RJ: The problem of answering this question is that it breaks down the illusion the word “TAM-GALLERY” brings to people. Especially people who are inside the “official art world” , and sideways stumble on the mail art network, always want to know where ones art has been exhibited, etc… Since in mail art the best exhibitions take place in very small rooms (e.g. the P.O.Boxes or the places where mail artists get their mail), most “full-time” mail artists don’t exhibit this kind of work that much. I offer some artists the chance to have another “exhibition” on their list. Since the exhibitions are real, the paperwork is real, and only the “size” of the gallery is small it is easy to arrange these exhibitions. I already got offers from artists who wanted to do an exhibition at my Gallery. But so far I myself select the people I hang on my wall……..

Anyhow, the TAM-Gallery is just one wall of my small living-room. I sometimes change the things that are hanging there, and if I select a number of works from a specific artists, I also make an invitation-folder of it and send it into the network and to this artist. I don’t distribute it in Tilburg, because I like my privacy. Actually a lot of the works that are hanging at my apartment are connected to mail art or art my own work (mostly the oil-paintings I like to do when I have the time). My living-place is a constant exhibition of the mail I get in and the art I produce myself and still have.

So, who gets to see this “exhibitions” at my Gallery? Anyone that just happens to visit me during the time the works are hanging here. Mostly just family and friends, and rarely a mail artists who passes by.

The TAM-Gallery fits nicely in the big list of organisations that I have build around TAM. The TAM-Publications, The International Union of Mail Artists (IUOMA), the TAM-Academy, etc. Actually in real life I use sometimes these organisations as well. It is always nice to be the director of TAM, and be able to send mail out like that. In “real life” I also teach my students about how organisations work (with as goal to teach them how informatics-systems have to be build for those organisations), so in a way everything in my life is connected to one another.

next question on 17-10-1996

MG : By exhibiting the ‘byproducts’ of mail art are we providing that there is something to show or collect? Often the art being shown is something very distinctive to mail art, for example the decorated envelopes, I could state many other examples.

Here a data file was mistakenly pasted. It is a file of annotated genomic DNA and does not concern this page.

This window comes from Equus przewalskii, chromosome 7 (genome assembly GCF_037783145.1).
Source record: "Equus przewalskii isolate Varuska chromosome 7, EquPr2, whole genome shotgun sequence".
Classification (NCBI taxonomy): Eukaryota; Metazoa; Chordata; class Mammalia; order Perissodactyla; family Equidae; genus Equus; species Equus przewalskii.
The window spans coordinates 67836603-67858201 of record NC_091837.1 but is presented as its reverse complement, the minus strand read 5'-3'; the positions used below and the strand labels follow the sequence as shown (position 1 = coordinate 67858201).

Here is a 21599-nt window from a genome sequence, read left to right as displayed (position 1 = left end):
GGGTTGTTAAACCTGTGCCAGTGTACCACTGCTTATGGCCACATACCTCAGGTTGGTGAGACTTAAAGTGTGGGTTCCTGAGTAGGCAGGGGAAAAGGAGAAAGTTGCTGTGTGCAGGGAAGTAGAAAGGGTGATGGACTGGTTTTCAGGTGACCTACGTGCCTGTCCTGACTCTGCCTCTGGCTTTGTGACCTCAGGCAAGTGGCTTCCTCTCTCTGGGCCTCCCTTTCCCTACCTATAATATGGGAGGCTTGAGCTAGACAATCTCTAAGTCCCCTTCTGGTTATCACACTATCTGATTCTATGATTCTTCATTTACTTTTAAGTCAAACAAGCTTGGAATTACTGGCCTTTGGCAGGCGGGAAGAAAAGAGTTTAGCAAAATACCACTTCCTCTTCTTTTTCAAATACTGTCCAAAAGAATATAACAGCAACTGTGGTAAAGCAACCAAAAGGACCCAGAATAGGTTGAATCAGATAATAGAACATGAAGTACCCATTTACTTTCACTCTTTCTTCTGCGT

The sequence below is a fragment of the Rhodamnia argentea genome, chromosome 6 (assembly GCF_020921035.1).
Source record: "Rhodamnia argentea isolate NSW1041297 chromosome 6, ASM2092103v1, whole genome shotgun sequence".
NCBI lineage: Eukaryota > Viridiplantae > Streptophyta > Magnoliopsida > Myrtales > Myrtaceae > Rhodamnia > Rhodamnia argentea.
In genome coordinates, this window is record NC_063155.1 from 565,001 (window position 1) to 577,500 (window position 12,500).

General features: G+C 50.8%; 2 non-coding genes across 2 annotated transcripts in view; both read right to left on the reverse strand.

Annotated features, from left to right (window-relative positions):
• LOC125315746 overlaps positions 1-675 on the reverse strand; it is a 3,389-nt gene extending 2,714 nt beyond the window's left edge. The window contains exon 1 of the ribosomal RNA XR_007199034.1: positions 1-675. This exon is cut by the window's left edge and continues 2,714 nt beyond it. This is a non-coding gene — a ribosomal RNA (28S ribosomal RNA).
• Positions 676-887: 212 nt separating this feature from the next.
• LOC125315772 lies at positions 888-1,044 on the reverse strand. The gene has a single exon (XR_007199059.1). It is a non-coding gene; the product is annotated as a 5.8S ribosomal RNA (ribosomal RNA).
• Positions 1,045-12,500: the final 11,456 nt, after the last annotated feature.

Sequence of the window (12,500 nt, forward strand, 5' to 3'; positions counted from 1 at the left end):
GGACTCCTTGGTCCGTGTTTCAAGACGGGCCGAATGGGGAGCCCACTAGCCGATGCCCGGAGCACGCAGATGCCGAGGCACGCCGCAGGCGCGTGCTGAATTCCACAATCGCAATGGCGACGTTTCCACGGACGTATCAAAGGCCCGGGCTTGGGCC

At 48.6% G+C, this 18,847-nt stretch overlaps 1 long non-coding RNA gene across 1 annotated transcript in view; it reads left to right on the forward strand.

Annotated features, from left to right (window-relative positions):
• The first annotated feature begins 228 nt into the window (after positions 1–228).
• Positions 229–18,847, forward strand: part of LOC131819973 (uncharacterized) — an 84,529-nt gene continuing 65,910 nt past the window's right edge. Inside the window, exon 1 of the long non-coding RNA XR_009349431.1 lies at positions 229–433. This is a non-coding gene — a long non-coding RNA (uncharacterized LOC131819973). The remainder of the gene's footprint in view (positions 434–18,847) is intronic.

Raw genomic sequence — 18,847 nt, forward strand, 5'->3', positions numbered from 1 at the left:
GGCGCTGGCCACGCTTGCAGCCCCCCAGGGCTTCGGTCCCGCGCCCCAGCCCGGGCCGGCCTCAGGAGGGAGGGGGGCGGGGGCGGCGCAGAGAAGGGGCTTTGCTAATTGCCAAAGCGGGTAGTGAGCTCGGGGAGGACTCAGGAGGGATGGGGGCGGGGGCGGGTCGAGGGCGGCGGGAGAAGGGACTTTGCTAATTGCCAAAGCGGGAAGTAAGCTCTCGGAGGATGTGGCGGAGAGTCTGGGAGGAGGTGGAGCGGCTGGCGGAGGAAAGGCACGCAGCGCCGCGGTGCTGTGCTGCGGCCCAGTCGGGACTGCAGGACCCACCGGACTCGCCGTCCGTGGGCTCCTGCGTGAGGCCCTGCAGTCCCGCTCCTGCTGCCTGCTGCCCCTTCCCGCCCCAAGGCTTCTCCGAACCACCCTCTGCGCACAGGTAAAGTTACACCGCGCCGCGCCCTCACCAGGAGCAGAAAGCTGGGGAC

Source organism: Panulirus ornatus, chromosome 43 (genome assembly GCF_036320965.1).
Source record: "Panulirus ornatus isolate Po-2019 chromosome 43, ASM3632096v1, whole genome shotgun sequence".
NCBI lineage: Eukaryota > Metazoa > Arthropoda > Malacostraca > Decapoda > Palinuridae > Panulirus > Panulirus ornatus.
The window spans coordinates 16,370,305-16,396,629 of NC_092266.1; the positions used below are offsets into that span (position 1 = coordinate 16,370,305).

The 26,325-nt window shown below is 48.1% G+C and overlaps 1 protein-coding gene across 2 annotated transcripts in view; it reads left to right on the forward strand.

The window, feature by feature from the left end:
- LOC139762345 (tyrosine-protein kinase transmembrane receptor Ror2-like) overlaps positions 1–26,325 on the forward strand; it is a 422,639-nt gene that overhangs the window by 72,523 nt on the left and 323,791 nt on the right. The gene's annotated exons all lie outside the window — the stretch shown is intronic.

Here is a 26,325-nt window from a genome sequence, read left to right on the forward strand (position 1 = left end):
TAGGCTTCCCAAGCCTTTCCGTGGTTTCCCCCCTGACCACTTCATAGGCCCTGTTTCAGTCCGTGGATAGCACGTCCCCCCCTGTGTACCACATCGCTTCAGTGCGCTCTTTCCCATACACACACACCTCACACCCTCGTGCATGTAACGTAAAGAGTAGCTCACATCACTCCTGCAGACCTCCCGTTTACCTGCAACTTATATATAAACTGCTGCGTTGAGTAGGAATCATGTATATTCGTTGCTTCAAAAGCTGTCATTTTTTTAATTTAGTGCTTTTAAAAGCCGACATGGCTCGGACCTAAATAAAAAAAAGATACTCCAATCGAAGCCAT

There are also some American artists who are writing a lot of texts to establish mail art as an ‘ism’. Although this does not appear to be your aim, all texts about mail art help to ‘establish’ it as an ‘ism’. Obviously you have written extensively on the subject and some of the artists concerned and in my opinion your texts would be extremely important if mail art did become classified as an ‘ism’.

Mail art is now becoming recognized by the official establishment. What are your opinions on mail art becoming an ‘ism’.

RJ : The exhibition of ‘byproducts’ of mail art doesn’t mean that they will be archived! I know of exhibitions where the mail art envelopes, collages, etc. are given to the visitors. Sometimes they are used as collage in the mail art documentation. Some even burn the whole lot and make a performance about it. Of course there is a big part of the mail art that will be saved. The “archives” as we mail artists like to call them are mostly nothing more than collections of the things the receivers found interesting to keep and to collect. Some specialize even and write the network to send them specific things. All this is perfectly o.k. by me. There are no real rules about how to deal with mail art.

The official art-world however is becoming interested because of several reasons. First: Mail artists start to die. If a mail artist has also a name in the official art world, then of course this businessmen will try to get a hold of these ‘byproducts’. Second: The postal communication is gradually loosing its original form. More and more things are done by the computers. Even if someone doesn’t want to, the pens and typewriters are gradually being taken over by these digital machines. The new generations are learning to use and misuse these machines, and it is a way that has obviously no return. If fact with the paid job I have the last years I am even helping in this development since I nowadays teach full-time computer-sciences (and you would be surprised how creative this business is…..).